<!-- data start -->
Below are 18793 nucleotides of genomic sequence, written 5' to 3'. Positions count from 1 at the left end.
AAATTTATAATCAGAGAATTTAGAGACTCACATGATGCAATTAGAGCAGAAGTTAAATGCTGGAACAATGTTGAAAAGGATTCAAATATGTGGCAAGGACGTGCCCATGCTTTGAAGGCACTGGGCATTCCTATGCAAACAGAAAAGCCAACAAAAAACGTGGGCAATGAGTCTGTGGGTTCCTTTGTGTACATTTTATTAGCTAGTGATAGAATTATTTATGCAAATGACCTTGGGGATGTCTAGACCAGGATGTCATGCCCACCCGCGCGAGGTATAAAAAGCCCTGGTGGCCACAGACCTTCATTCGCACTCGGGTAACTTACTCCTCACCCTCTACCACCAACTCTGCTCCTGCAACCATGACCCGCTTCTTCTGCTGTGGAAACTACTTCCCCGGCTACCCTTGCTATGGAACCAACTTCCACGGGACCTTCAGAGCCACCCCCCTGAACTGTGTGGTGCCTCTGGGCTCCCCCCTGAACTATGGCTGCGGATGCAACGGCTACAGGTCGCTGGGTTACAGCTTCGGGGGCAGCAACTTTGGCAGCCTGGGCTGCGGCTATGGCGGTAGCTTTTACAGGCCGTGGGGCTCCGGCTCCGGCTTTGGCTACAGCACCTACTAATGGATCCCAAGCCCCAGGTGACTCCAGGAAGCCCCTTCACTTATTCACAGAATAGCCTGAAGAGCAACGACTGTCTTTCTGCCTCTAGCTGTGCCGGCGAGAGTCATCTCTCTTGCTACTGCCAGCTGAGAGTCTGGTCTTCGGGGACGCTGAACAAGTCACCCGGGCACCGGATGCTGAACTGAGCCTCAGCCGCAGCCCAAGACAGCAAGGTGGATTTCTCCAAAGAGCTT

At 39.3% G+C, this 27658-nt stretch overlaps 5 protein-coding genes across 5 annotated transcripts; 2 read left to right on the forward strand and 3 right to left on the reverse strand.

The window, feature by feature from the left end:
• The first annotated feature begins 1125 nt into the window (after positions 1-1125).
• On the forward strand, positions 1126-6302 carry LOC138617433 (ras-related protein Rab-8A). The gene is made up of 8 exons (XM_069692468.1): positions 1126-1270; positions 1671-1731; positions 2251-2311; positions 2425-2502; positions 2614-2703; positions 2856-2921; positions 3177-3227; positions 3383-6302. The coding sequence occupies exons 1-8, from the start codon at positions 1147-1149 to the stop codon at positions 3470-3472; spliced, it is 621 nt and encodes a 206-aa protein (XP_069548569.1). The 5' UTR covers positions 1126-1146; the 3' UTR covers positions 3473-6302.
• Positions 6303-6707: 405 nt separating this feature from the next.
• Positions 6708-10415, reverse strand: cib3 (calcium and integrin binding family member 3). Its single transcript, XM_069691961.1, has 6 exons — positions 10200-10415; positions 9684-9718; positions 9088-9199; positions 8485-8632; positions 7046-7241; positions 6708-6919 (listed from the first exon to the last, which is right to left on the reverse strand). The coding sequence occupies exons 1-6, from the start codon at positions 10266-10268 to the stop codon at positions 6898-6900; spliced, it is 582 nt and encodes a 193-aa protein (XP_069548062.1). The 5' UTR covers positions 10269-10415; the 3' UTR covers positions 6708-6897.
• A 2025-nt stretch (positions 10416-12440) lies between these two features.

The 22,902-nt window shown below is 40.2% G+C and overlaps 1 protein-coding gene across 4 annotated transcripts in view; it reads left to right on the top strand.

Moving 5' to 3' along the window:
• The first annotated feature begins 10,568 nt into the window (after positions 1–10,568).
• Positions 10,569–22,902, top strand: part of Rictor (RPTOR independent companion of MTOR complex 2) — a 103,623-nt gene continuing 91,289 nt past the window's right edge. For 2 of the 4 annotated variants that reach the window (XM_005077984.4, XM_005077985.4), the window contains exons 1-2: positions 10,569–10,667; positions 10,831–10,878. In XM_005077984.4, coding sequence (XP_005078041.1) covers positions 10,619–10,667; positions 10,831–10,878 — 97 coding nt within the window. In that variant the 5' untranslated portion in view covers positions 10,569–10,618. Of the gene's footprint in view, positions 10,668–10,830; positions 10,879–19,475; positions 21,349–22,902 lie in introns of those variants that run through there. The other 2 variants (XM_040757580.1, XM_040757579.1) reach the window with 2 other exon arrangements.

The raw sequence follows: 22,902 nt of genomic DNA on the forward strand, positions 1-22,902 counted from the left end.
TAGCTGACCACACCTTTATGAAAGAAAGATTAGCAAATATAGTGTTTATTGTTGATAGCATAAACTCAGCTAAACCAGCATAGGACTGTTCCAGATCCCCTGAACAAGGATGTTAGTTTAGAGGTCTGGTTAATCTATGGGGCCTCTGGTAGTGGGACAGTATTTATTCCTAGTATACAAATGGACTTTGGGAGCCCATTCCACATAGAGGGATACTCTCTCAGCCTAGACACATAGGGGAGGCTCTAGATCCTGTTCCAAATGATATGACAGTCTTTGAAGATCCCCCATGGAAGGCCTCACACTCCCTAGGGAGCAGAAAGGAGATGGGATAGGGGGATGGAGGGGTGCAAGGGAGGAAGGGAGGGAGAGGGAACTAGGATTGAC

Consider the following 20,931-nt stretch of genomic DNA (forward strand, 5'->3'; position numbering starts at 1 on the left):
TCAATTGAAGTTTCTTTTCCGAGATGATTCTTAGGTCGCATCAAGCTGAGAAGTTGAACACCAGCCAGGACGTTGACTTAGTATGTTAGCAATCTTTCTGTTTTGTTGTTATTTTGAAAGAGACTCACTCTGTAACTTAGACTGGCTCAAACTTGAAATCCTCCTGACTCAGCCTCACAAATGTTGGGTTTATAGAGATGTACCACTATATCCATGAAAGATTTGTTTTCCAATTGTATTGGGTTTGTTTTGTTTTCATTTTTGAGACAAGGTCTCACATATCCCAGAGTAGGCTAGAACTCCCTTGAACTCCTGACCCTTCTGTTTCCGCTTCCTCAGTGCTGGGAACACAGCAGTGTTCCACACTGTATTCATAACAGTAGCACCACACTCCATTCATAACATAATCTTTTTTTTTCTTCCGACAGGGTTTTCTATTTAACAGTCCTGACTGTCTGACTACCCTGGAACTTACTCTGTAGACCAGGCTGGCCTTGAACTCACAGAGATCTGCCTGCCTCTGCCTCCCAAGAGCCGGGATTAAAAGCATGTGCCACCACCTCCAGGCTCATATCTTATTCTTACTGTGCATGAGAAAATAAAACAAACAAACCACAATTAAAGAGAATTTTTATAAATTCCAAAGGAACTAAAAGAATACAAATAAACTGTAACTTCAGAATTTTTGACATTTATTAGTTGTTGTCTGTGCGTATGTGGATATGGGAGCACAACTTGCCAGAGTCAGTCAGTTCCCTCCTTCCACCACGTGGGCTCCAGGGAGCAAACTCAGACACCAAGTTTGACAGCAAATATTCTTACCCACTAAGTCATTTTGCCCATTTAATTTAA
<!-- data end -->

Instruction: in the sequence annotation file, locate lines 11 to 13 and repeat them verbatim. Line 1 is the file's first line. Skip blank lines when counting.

Moving 5' to 3' along the window:
• The first annotated feature begins 10,568 nt into the window (after positions 1–10,568).
• Positions 10,569–22,902, top strand: part of Rictor (RPTOR independent companion of MTOR complex 2) — a 103,623-nt gene continuing 91,289 nt past the window's right edge. For 2 of the 4 annotated variants that reach the window (XM_005077984.4, XM_005077985.4), the window contains exons 1-2: positions 10,569–10,667; positions 10,831–10,878. In XM_005077984.4, coding sequence (XP_005078041.1) covers positions 10,619–10,667; positions 10,831–10,878 — 97 coding nt within the window. In that variant the 5' untranslated portion in view covers positions 10,569–10,618. Of the gene's footprint in view, positions 10,668–10,830; positions 10,879–19,475; positions 21,349–22,902 lie in introns of those variants that run through there. The other 2 variants (XM_040757580.1, XM_040757579.1) reach the window with 2 other exon arrangements.